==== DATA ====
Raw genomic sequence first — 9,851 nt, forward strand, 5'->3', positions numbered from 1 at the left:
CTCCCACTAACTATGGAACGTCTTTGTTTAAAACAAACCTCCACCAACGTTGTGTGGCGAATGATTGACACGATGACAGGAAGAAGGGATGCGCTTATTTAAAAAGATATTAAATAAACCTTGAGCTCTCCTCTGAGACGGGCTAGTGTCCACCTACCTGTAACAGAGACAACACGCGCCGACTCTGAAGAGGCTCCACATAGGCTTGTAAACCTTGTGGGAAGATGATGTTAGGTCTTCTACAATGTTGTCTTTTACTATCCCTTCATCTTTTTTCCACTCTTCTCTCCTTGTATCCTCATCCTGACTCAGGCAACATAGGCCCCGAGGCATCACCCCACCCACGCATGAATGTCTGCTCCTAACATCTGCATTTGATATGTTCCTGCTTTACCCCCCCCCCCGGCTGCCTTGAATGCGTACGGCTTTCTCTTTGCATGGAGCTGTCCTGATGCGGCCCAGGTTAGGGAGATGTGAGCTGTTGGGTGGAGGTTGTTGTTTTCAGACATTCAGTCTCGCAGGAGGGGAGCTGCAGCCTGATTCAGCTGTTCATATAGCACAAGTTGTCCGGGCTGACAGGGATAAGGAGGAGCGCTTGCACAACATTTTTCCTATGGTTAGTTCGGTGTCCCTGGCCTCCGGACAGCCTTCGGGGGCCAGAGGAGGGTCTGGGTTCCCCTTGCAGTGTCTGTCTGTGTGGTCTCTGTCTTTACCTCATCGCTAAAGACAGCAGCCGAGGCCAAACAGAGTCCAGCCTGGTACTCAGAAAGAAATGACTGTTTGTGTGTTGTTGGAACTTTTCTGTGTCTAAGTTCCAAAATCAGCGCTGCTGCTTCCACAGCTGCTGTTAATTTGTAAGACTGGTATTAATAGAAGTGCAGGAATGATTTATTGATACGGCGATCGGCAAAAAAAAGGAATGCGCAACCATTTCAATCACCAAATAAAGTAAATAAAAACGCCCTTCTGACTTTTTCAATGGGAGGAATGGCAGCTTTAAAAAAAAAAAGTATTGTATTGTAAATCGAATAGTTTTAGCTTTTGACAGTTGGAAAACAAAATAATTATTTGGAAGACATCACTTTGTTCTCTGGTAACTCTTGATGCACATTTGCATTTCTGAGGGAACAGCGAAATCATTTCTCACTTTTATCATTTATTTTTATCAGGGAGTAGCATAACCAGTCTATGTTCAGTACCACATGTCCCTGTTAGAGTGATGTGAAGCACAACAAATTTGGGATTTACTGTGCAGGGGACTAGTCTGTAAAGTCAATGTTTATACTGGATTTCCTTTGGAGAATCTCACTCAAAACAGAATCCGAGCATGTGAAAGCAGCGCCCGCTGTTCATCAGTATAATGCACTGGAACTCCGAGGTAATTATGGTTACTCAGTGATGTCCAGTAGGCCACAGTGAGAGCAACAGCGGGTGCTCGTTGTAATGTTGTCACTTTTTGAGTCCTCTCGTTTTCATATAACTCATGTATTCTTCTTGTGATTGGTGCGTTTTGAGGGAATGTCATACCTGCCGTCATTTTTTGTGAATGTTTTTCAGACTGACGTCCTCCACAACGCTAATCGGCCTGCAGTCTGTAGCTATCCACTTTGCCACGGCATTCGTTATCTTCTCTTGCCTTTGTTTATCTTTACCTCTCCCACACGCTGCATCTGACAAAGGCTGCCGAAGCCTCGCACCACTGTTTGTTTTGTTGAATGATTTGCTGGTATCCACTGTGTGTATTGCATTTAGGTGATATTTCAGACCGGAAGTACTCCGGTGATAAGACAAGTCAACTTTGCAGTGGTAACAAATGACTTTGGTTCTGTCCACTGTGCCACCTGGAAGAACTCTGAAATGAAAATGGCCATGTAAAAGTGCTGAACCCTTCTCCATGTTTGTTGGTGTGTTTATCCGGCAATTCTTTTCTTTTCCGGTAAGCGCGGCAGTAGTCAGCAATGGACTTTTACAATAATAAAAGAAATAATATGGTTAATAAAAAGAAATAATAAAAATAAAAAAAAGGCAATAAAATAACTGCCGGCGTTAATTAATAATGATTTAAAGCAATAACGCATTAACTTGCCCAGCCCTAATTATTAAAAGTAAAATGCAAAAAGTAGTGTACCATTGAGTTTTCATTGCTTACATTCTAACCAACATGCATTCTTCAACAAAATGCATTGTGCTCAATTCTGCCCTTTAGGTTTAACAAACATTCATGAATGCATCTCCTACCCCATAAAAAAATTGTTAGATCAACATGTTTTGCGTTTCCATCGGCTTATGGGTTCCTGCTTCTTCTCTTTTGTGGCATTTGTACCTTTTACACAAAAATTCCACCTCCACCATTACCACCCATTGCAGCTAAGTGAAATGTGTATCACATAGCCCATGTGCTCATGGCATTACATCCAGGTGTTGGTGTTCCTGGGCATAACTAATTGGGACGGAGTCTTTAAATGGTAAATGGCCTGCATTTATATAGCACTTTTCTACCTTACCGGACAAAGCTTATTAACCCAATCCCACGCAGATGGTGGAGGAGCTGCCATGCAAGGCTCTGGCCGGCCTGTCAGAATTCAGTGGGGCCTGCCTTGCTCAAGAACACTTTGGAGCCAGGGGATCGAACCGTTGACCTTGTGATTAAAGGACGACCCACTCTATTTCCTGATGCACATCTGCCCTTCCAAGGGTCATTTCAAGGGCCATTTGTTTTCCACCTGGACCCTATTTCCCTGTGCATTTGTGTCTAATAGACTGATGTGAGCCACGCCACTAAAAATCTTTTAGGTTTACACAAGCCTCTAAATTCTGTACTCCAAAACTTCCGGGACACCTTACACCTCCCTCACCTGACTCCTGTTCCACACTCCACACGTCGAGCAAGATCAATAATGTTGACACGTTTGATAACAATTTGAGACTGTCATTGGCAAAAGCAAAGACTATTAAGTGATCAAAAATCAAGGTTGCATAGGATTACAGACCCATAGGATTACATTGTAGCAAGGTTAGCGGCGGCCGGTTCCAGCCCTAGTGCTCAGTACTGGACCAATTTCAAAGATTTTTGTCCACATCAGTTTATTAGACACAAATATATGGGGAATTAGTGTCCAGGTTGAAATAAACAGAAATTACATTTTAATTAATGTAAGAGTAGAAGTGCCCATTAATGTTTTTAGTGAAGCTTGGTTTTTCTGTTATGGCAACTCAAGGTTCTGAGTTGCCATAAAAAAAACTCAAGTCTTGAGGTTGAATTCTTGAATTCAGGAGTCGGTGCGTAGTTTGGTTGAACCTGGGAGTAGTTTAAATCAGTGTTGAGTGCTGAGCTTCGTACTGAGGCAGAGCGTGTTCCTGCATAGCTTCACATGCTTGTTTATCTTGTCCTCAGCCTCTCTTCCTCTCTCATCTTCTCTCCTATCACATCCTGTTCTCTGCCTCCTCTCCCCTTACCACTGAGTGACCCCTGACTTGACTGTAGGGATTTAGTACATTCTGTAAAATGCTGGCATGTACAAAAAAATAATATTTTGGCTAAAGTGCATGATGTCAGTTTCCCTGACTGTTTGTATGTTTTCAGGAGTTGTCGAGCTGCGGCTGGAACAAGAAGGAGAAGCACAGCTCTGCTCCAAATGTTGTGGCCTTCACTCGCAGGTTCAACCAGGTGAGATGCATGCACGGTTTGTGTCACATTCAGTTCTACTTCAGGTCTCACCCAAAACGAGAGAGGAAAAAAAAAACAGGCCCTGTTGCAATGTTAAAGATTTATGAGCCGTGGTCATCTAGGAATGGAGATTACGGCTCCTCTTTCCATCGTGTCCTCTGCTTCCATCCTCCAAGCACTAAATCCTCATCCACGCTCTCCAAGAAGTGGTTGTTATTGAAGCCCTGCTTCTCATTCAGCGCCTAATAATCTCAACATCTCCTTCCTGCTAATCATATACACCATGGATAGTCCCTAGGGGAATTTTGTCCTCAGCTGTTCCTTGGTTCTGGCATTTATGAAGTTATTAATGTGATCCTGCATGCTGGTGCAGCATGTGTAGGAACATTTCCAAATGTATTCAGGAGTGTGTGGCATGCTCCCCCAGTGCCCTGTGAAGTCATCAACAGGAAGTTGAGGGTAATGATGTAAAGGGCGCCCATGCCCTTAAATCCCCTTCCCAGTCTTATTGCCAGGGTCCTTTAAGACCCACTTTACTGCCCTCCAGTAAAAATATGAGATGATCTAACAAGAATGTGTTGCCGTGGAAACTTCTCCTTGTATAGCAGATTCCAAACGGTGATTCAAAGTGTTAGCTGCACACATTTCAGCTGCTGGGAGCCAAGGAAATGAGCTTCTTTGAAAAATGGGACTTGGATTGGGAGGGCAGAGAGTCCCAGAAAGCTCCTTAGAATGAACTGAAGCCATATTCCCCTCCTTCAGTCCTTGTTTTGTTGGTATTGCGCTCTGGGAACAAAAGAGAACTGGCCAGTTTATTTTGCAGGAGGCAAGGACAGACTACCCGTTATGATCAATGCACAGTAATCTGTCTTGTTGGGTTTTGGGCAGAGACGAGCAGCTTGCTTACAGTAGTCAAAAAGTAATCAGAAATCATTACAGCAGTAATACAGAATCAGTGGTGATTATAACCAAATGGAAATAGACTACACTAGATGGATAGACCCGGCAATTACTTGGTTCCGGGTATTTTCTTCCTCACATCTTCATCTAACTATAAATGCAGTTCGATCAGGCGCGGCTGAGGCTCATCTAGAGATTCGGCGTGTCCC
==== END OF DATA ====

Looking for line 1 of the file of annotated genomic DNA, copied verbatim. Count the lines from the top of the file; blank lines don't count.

Raw genomic sequence first — 9,851 nt, forward strand, 5'->3', positions numbered from 1 at the left: